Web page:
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On Sunday, January 11th, almost 4 million people across France and several hundred thousand more globally, marched in solidarity against terrorism. The biggest gathering was in Paris where an estimated 1.7 million people, including 40 world leaders, walked along the boulevards and avenues of central Paris. Some were carrying signs with the slogan “Je suis Charlie” (I am Charlie), while others held up large stylized pencils or wore writing implements on their hats or other items of clothing.
All the symbols were a tribute to satirical magazine publisher Charlie Hebdo, where the event that terrorized the nation for three days, began. On Wednesday, January 7th, two gunman stormed into the Paris office of Charlie Hebdo and killed 12 people, including two police officers, as well as the magazine's chief editor, Stephane 'Charb' Charbonnier. The assassinations conducted by brothers Cherif and Said Kouachi who had links to Islamic terrorist group Al Qaeda, are believed to be a response for the magazine's numerous mocking cartoons depicting prophet Muhammad, a strict taboo in Islam. The tragedy did not end there.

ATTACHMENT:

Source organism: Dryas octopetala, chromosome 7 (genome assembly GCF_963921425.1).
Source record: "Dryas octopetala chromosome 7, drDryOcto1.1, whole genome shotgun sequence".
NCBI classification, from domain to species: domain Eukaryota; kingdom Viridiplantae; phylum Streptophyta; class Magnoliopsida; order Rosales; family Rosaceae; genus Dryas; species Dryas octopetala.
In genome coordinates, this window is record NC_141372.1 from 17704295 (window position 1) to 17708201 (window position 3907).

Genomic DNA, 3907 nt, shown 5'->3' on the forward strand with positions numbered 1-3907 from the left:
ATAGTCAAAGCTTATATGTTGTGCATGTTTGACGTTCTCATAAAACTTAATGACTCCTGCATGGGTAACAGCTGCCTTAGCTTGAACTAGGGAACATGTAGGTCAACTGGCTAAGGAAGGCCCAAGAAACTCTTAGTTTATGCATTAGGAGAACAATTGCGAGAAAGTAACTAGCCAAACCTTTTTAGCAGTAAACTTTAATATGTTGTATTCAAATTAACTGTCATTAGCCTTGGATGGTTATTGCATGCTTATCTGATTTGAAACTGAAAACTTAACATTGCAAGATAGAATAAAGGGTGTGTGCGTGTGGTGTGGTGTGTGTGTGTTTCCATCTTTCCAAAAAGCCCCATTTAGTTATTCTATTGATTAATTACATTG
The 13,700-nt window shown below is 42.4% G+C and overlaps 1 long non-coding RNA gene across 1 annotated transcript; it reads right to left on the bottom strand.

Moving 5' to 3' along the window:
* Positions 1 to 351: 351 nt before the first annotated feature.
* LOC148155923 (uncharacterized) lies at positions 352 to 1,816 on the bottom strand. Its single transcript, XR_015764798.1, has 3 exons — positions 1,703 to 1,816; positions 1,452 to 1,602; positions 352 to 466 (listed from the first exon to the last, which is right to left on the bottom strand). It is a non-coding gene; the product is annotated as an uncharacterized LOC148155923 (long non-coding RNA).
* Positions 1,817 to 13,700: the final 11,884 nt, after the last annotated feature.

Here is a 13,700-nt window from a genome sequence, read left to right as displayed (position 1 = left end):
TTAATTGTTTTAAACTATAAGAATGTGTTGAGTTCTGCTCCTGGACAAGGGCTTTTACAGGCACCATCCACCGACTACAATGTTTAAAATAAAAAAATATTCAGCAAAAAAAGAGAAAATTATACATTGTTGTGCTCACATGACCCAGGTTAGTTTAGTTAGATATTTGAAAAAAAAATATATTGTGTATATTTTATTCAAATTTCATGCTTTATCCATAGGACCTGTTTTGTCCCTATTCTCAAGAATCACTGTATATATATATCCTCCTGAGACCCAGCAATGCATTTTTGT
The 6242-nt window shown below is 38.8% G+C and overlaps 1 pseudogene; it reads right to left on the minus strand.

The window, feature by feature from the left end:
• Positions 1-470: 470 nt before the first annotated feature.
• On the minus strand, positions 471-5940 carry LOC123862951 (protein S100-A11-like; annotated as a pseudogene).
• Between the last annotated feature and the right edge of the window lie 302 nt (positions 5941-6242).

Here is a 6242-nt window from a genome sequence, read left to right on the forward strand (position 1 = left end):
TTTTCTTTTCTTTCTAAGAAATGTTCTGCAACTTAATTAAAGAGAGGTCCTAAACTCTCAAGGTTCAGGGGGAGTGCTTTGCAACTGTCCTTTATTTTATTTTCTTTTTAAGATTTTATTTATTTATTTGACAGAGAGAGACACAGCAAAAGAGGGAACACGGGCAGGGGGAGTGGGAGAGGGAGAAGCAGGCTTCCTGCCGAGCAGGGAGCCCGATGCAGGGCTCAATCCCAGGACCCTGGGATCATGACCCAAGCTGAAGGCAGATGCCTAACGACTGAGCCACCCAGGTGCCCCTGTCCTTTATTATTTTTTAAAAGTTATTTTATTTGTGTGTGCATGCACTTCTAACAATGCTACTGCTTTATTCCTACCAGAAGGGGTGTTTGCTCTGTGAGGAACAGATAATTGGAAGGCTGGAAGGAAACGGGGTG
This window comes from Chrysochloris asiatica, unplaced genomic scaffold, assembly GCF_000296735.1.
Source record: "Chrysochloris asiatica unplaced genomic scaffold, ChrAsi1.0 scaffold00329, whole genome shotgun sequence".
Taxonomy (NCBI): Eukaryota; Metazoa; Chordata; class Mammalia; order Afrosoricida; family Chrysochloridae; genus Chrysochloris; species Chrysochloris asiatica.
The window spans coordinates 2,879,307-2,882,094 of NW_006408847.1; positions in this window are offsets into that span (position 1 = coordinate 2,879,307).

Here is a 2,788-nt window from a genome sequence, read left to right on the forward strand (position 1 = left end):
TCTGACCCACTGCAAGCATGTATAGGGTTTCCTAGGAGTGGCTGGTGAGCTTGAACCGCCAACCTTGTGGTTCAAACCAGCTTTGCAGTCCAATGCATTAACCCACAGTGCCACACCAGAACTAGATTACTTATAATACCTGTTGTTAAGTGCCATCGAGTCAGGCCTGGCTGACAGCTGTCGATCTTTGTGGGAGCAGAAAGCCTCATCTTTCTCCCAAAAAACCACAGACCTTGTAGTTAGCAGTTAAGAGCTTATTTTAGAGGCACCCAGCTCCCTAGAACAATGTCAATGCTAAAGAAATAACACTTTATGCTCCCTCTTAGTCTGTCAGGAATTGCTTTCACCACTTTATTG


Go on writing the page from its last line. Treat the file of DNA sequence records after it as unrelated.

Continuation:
Despite efforts to stop them, the two escaped. On January 8th, with the police close on their tracks the terrorists hid inside a small printing plant in Dammartin-en-Goele, northeast of Paris, holding its manager hostage.
If that was not bad enough, an eerily similar scenario was unfolding in a different part of the city at about the same time. Another terrorist, Amedy Coulibally, who authorities believe was connected to Cherif and Said Kouachi, began by killing an unarmed police officer that was responding to a traffic incident in the southern Paris suburb of Montrouge. The following day, just a few hours after the Kouachi brothers took over the printing press, he barricaded a kosher supermarket nearby, with a number of customers still inside.
On Friday, January 9th, the French police stormed both places almost simultaneously, successfully killing all three terrorists. While the manager of the printing press escaped unscathed, four supermarket customers held captive by Amedy Coulibally, were not as lucky.
To pay tribute to the 17 people that perished and demonstrate the country's unity against anyone that threatened their basic right of freedom, a group of residents decided to organize a march. They adopted the slogan "Je Suis Charlie", which soon went viral, becoming the most popular news hashtag in Twitter history, within two days. Not surprisingly, the march soon took on a life of its own, ending up as one of the biggest gatherings in the country's history.
People all across the world, from Berlin to London, New York to Sydney, showed support for France's determination to stand up to terrorism by holding similar marches in their cities. As for the publishers at Charlie Hebdo? Despite the major setback, they immediately got back to work. This week's magazine cover depicts Prophet Muhammad holding a "Je suis Charlie" sign - a clear indication that they are not going to let anyone dictate what they can or cannot publish in their magazine.
Resources: latimes.com, dailymail.co.uk,nbcnews.com, cnn.com